In the definition of “racism”, the belief that all members of each race possess characteristics or abilities specific to that race, to distinguish it as superior to another race is primary. Prejudice, discrimination, and antagonism directed against someone of a darker hue based on the belief that one's own race is superior has dominated the behavior of many Americans in the United States.
Racism has existed throughout human history- hatred of one person by another because of skin color, language and customs influenced wars, promotion of slavery and the formation of nations. When Portuguese sailors first explored Africa in the 15th century, they came upon empires and cities as advanced as their own and they considered Africans to be serious rivals. Over time, as European powers began to plunder the continent and forcibly remove its inhabitants to work as slave laborers in new colonies across the Atlantic, Africans came to be seen as a deficient "species," as "savages." This view was necessary to justify the slave trade at a time when Western culture had begun to promote individual rights and human equality.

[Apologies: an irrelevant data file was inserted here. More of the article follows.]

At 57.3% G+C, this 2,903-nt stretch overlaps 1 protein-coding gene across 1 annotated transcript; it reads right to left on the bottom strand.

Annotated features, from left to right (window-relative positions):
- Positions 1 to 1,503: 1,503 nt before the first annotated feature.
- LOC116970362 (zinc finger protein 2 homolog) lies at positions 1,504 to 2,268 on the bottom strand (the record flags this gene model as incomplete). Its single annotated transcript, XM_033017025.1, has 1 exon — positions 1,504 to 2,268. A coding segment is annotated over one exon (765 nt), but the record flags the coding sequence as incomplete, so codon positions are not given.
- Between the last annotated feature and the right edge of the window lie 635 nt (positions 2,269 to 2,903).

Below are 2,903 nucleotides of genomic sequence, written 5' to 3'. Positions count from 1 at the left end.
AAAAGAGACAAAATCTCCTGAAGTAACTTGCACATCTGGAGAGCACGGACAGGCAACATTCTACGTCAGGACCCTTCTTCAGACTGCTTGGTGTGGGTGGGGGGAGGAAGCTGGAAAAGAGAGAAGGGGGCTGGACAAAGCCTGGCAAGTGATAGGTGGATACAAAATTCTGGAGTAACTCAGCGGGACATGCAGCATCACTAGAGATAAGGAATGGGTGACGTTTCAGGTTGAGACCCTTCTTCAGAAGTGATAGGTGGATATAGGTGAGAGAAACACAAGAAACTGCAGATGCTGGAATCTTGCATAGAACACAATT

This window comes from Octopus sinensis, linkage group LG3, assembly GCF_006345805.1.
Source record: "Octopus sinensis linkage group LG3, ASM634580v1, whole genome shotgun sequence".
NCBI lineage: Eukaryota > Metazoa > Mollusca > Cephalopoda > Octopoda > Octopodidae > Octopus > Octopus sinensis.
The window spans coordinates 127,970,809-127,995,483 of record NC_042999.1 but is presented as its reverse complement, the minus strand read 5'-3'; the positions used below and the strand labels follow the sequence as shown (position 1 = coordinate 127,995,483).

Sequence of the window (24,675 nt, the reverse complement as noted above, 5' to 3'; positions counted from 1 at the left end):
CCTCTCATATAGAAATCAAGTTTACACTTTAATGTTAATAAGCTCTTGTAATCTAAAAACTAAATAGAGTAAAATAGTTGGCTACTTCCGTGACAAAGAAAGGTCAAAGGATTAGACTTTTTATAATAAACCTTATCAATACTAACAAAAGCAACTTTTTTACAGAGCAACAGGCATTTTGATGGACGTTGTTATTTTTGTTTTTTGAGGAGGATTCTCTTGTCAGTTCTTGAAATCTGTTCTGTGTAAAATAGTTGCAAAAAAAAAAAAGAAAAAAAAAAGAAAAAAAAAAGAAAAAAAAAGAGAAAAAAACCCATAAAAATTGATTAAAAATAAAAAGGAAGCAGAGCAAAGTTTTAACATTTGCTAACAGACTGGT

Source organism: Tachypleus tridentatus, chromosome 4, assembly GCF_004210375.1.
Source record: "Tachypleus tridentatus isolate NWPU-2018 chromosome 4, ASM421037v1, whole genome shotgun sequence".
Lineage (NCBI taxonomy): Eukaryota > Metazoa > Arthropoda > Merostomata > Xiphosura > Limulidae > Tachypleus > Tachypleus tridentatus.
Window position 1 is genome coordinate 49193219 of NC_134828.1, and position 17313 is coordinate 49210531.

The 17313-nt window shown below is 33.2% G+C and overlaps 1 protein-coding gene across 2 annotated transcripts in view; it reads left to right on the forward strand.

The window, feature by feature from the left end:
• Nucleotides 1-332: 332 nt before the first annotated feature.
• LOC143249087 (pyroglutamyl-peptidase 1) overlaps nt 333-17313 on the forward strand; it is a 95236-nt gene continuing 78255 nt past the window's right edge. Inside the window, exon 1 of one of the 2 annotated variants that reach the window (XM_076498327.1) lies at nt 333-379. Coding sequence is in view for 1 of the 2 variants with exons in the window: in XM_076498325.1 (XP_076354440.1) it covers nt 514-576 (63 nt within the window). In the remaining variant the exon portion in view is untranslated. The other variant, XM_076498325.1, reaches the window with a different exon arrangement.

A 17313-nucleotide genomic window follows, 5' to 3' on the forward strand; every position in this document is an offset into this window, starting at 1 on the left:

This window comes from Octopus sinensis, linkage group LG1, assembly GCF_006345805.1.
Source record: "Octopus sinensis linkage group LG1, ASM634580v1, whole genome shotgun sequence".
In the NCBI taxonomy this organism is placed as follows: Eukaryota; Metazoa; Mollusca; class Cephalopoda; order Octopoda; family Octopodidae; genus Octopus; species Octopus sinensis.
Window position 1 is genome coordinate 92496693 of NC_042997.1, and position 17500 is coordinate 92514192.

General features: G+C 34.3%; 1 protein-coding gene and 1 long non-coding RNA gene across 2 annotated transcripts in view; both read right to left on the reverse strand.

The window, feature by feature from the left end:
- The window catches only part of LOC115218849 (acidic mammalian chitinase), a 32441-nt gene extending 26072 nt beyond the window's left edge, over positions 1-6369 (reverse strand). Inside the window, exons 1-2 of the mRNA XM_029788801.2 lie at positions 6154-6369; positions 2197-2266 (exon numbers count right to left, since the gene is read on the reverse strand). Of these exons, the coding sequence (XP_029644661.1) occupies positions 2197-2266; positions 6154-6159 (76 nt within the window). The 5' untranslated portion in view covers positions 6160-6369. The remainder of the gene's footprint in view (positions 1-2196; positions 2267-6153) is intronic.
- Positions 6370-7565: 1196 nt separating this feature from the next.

Black people are seen by racists as merely subhuman, more like beasts than men. American scientists and philosophers devised a false racial "science" to "prove" the supremacy of non-Jewish whites. While the Nazi annihilation of Jews discredited most of these supposedly scientific efforts to elevate one race over another, small numbers of scientists and social scientists have continued throughout the 20th century to argue the inborn shortcomings of certain races, especially Black people. What may seem to be significant "racial" differences to some people - skin color, hair, facial shape - are not of scientific significance.
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